A completist’s dream, as well as a comprehensive overview of Purdy’s themes and—yes—obsessions.

READ REVIEW

THE COMPLETE SHORT STORIES OF JAMES PURDY

The late (1914–2009) fiction writer, whose work sharply divided critical opinion from the start, receives his due with this vast but fast-moving collection of short stories.

Dip into the book, counsels fugitive filmmaker John Waters in his introduction, and you’ll find “a perfectly perverted Purdy story,” one that, he adds, will yield “hilarious moral damage and beautiful decay that will certainly follow in your dreams.” The description seems apt, though Purdy’s themes, sometimes homoerotic and sometimes obsessive, transcend the merely sexual: Waters’ word “perverted” might more closely track Purdy’s gloomy, angry, mistrustful sense of the world. His characters are often argumentative, bitter, unhappy, full of malign intent. In one particularly unpleasant example, a woman awakens as if from a dream to decide that after years of married life she cannot stand her husband’s name—and by extension, her husband. He repays the sentiment by hitting her “not too gently over the mouth,” making her bleed and drawing a crowd. In another, a young man murders a “young uncle” for what he considers good cause and then shoots himself: “his brains and pieces of skull rushed out from under his fair curly hair onto the glass behind the pillars, onto the screen door, the blood flew like a gentle summer shower.” In yet another, a less violent Chekhov pastiche, a swindle takes flight as a “whim of Fortune,” ruinous for some and a boon for others. You’ll either be enchanted or repelled, and Purdy seems to occupy no middle ground: Whereas Jonathan Franzen has championed him, Edmund White has professed to be “allergic” to Purdy’s work. A bonus: Several of the stories are previously unpublished, some by design.    

A completist’s dream, as well as a comprehensive overview of Purdy’s themes and—yes—obsessions.

Pub Date: July 22, 2013

ISBN: 978-0-87140-669-9

Page Count: 780

Publisher: Liveright/Norton

Review Posted Online: June 30, 2013

Kirkus Reviews Issue: July 15, 2013

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THE THINGS THEY CARRIED

It's being called a novel, but it is more a hybrid: short-stories/essays/confessions about the Vietnam War—the subject that O'Brien reasonably comes back to with every book. Some of these stories/memoirs are very good in their starkness and factualness: the title piece, about what a foot soldier actually has on him (weights included) at any given time, lends a palpability that makes the emotional freight (fear, horror, guilt) correspond superbly. Maybe the most moving piece here is "On The Rainy River," about a draftee's ambivalence about going, and how he decided to go: "I would go to war—I would kill and maybe die—because I was embarrassed not to." But so much else is so structurally coy that real effects are muted and disadvantaged: O'Brien is writing a book more about earnestness than about war, and the peekaboos of this isn't really me but of course it truly is serve no true purpose. They make this an annoyingly arty book, hiding more than not behind Hemingwayesque time-signatures and puerile repetitions about war (and memory and everything else, for that matter) being hell and heaven both. A disappointment.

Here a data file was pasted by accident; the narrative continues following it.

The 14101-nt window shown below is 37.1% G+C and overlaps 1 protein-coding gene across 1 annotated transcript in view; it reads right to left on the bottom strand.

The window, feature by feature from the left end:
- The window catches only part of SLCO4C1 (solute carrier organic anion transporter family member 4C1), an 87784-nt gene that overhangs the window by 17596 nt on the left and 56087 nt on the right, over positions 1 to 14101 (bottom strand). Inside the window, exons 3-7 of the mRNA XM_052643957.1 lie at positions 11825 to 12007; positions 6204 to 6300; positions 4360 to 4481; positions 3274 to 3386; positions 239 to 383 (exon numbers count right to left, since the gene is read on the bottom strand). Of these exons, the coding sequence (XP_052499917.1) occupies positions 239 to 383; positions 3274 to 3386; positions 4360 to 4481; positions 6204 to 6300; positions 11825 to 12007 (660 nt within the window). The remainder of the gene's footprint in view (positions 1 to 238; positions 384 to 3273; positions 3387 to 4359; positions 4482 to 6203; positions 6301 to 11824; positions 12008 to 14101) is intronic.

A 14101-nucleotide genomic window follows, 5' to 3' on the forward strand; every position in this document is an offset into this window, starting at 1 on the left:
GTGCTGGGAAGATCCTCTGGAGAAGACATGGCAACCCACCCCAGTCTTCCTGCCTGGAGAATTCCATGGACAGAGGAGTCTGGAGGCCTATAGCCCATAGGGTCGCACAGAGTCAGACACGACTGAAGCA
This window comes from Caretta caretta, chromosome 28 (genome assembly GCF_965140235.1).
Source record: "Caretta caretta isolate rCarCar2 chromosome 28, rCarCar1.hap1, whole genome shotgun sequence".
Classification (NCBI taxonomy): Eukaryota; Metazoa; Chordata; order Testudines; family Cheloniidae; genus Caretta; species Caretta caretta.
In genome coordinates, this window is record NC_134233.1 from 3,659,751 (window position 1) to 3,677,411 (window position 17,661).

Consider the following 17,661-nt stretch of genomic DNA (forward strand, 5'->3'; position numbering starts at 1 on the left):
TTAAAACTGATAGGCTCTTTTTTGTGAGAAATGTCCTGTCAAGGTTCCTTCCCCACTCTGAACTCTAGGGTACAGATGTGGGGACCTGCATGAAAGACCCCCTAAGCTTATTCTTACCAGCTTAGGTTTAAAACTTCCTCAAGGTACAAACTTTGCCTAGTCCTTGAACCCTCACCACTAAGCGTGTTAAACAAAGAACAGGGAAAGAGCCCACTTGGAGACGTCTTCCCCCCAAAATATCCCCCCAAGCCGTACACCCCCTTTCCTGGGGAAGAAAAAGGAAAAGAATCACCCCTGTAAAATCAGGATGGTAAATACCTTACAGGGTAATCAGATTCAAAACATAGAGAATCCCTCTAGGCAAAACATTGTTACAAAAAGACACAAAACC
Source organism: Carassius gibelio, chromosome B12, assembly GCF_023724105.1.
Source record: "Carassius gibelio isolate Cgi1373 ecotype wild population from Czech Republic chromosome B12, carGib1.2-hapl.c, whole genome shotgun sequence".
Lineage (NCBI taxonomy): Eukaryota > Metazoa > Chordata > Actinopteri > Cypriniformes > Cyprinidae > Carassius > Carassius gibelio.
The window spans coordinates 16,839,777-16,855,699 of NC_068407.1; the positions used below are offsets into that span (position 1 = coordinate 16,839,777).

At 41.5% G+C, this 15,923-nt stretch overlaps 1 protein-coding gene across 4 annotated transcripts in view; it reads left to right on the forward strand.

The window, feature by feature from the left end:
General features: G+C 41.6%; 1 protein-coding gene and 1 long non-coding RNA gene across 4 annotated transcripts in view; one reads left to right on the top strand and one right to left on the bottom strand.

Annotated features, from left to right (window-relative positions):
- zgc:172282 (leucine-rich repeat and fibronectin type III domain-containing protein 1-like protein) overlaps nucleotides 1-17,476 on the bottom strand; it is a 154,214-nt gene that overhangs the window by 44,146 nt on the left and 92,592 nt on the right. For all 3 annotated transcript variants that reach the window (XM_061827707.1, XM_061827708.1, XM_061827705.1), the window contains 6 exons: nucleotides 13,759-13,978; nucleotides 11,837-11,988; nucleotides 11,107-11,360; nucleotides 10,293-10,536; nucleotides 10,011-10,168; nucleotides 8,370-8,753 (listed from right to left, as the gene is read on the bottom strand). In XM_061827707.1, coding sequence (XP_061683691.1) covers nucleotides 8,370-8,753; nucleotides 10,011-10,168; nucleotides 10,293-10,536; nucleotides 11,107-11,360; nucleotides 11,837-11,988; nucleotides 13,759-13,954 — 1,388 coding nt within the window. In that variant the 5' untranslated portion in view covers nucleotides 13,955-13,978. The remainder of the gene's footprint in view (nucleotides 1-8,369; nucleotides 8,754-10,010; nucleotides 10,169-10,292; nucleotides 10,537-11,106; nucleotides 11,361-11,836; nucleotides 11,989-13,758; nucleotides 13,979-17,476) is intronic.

Pub Date: March 28, 1990

ISBN: 0618706410

Page Count: 256

Publisher: Houghton Mifflin

Review Posted Online: Oct. 2, 2011

Kirkus Reviews Issue: Feb. 15, 1990

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A welcome introduction to a major author and a pleasure for fans of contemporary European literature.

FLIGHTS

Thoughts on travel as an existential adventure from one of Poland’s most lauded and popular authors.

Already a huge commercial and critical success in her native country, Tokarczuk (House of Day, House of Night, 2003) captured the attention of Anglophone readers when this book was shortlisted for the Man Booker International Prize in 2018. In addition to being a fiction writer, Tokarczuk is also an essayist and a psychologist and an activist known—and sometimes reviled—for her cosmopolitan, anti-nationalist views. Her wide-ranging interests are evident in this volume. It’s not a novel exactly. It’s not even a collection of intertwined short stories, although there are longer sections featuring recurring characters and well-developed narratives. Overall, though, this is a series of fragments tenuously linked by the idea of travel—through space and also through time—and a thoughtful, ironic voice. Movement from one place to another, from one thought to another, defines both the preoccupations of this discursive text and its style. One of the extended stories follows a man named Kunicki whose wife and child disappear on vacation—and suddenly reappear. A first-person narrator offers a sort of memoir through movement, recalling her own peregrinations bit by bit. There are pilgrims and holidaymakers. Tokarczuk also explores the connection between travel and colonialism with side trips into “exotic” practices and cabinets of curiosity. There are philosophical digressions, like a meditation on the flight from Irkutsk to Moscow that lands at the same time it takes off. None of this is to say that this book is dry or didactic. Tokarczuk has a sly sense of humor. It’s impossible not to laugh at the opening line, “I’m reminded of something that Borges was once reminded of….” Of course someone interested in maps and territories, of the emotional landscape of travel and the difference between memory and reality would feel an affinity for the Argentine fabulist.

A welcome introduction to a major author and a pleasure for fans of contemporary European literature.

Pub Date: Aug. 14, 2018

ISBN: 978-0-525-53419-8

Page Count: 416

Publisher: Riverhead

Review Posted Online: May 15, 2018

Kirkus Reviews Issue: June 1, 2018

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